Emma Ryott provides sumptuous and delightfully characterful period costumes. The black suit which defines Lvov as a compression chamber of explosive discontent; Marfusha’s splendid décolletage-focussed gowns; Ivanov’s asexual neutral clothes in the first three Acts; the perfect frocks for Anna and Saha; the dishevelled attire of the irascible Count: this was really a textbook example of clothes making the characters work and be understood more easily.
In the programme, Hare states:
“…Chekhov makes sure to provide Ivanov with an opponent who is, in an odd way, as compelling as the hero, and sometimes almost his shadow. Chekhov leaves us to work out for ourselves whether honesty truly resides in judging others or in refusing to judge them.”
Kent makes clear how he has worked through this issue. Samuel West is in vital, exhilarating form as the titular trapped thinker. There is no endless shower of hand wringing or endless introspective castigation in West’s performance; rather, he strives to present a portrait of a man refusing to wallow in self-pity, a man trying to find a way forward.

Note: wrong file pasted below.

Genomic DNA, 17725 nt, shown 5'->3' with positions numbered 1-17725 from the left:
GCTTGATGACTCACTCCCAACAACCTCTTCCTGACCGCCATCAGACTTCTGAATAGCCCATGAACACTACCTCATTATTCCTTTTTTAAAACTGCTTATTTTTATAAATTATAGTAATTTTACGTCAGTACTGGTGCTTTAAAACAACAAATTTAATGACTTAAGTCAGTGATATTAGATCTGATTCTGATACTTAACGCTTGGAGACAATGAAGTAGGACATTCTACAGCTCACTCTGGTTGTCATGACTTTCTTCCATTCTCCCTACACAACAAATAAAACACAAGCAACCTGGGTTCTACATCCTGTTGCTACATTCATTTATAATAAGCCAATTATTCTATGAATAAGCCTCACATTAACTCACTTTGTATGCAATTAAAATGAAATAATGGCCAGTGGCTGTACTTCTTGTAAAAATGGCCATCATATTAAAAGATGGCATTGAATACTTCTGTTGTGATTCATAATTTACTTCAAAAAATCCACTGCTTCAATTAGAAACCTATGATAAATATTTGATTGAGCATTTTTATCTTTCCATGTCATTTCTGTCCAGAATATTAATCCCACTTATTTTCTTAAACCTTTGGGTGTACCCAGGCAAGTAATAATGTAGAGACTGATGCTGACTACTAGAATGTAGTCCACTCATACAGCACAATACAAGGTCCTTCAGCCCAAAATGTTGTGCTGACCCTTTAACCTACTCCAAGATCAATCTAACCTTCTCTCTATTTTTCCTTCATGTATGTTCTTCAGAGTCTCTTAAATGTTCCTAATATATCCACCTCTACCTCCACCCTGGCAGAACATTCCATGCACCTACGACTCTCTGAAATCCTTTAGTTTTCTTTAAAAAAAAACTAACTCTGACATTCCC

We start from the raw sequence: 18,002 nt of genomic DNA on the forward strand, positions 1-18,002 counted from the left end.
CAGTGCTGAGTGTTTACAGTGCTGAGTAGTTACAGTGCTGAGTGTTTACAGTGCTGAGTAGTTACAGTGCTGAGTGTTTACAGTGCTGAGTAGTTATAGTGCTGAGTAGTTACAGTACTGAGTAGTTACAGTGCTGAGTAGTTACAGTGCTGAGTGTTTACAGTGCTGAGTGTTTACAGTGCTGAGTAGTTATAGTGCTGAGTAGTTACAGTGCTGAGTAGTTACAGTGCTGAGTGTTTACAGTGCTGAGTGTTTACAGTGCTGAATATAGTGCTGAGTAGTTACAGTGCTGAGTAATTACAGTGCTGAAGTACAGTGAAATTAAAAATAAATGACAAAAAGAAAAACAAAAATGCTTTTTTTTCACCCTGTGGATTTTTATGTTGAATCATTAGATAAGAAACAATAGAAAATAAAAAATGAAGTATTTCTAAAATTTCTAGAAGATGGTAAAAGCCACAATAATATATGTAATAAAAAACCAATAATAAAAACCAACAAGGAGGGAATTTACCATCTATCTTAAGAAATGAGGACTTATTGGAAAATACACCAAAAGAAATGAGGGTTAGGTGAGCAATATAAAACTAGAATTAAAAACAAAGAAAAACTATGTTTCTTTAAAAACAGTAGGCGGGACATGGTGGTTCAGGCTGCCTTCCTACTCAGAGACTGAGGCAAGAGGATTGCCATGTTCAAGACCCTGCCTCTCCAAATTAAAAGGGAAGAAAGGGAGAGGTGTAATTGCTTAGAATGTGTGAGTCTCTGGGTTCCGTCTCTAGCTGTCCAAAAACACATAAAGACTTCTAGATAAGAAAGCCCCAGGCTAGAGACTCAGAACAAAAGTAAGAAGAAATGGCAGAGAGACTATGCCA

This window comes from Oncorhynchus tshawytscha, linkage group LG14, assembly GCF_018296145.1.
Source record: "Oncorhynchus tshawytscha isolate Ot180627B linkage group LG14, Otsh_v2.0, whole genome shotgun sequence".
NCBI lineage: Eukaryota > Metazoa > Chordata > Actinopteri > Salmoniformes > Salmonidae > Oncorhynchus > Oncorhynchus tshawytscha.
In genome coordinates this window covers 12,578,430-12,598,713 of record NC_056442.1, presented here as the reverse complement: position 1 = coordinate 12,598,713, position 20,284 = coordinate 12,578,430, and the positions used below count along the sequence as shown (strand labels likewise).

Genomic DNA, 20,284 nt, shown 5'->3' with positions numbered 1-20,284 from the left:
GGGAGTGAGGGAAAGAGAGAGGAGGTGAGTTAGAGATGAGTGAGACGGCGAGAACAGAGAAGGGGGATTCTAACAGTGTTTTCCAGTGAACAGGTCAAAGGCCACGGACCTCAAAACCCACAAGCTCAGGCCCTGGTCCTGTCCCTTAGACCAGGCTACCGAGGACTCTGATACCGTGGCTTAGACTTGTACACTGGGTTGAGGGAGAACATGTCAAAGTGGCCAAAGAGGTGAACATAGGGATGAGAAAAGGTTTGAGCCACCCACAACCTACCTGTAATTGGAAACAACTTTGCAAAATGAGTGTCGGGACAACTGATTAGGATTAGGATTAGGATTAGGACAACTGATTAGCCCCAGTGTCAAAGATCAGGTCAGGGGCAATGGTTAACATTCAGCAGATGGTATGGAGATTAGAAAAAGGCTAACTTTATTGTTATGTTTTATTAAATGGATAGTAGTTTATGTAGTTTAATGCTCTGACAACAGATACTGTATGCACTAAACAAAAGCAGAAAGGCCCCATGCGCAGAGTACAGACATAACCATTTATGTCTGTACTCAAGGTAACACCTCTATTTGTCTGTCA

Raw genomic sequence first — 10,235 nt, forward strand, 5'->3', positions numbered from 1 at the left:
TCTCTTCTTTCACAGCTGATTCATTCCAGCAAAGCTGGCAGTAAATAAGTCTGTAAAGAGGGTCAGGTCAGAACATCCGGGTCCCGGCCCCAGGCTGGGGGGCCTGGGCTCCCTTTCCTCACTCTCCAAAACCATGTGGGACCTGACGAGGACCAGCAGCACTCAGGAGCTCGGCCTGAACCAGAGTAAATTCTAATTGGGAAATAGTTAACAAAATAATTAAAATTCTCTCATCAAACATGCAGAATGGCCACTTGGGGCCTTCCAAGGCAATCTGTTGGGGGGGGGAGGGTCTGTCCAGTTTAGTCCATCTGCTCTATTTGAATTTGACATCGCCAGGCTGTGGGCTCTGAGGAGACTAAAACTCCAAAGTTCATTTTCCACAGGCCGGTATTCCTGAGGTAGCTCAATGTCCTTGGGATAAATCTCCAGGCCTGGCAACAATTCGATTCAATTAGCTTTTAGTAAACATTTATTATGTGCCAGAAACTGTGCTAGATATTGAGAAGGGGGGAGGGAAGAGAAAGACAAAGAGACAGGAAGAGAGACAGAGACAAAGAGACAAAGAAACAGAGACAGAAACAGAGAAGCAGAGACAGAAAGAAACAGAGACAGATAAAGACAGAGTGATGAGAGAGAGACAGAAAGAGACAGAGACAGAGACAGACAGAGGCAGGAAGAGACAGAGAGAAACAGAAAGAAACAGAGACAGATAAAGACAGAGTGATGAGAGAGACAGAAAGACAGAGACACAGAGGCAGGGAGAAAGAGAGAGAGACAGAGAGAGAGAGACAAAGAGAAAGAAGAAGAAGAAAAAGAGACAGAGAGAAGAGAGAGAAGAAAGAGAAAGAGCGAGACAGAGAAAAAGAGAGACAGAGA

He might be the hero of the piece, but West does not shirk from the darker aspects of Ivanov’s character. Fear, panic, regret and rage are all part of West’s performance and he balances them expertly. His final chilling encounter with his dying wife, Anna, sets up the final tragic moments of the play quite potently. It’s a terrific, endlessly fascinating performance.
And matching him every step of the way is James McArdle’s Iago-like Lvov, the Doctor with an opinion about everyone and everything. Wound up tighter than his multi-buttoned waistcoat, McArdle is almost inhuman, wonderfully, as the man who would be the moral compass of his community, but only on his own warped terms. He deceives about his true nature for most of the play, without ever really hiding it, permitting Olivia Vinall’s Sasha a moment of terrific theatrical power in the closing stages. McArdle matches West expertly, ensuring Ivanov can be whole, properly in balance.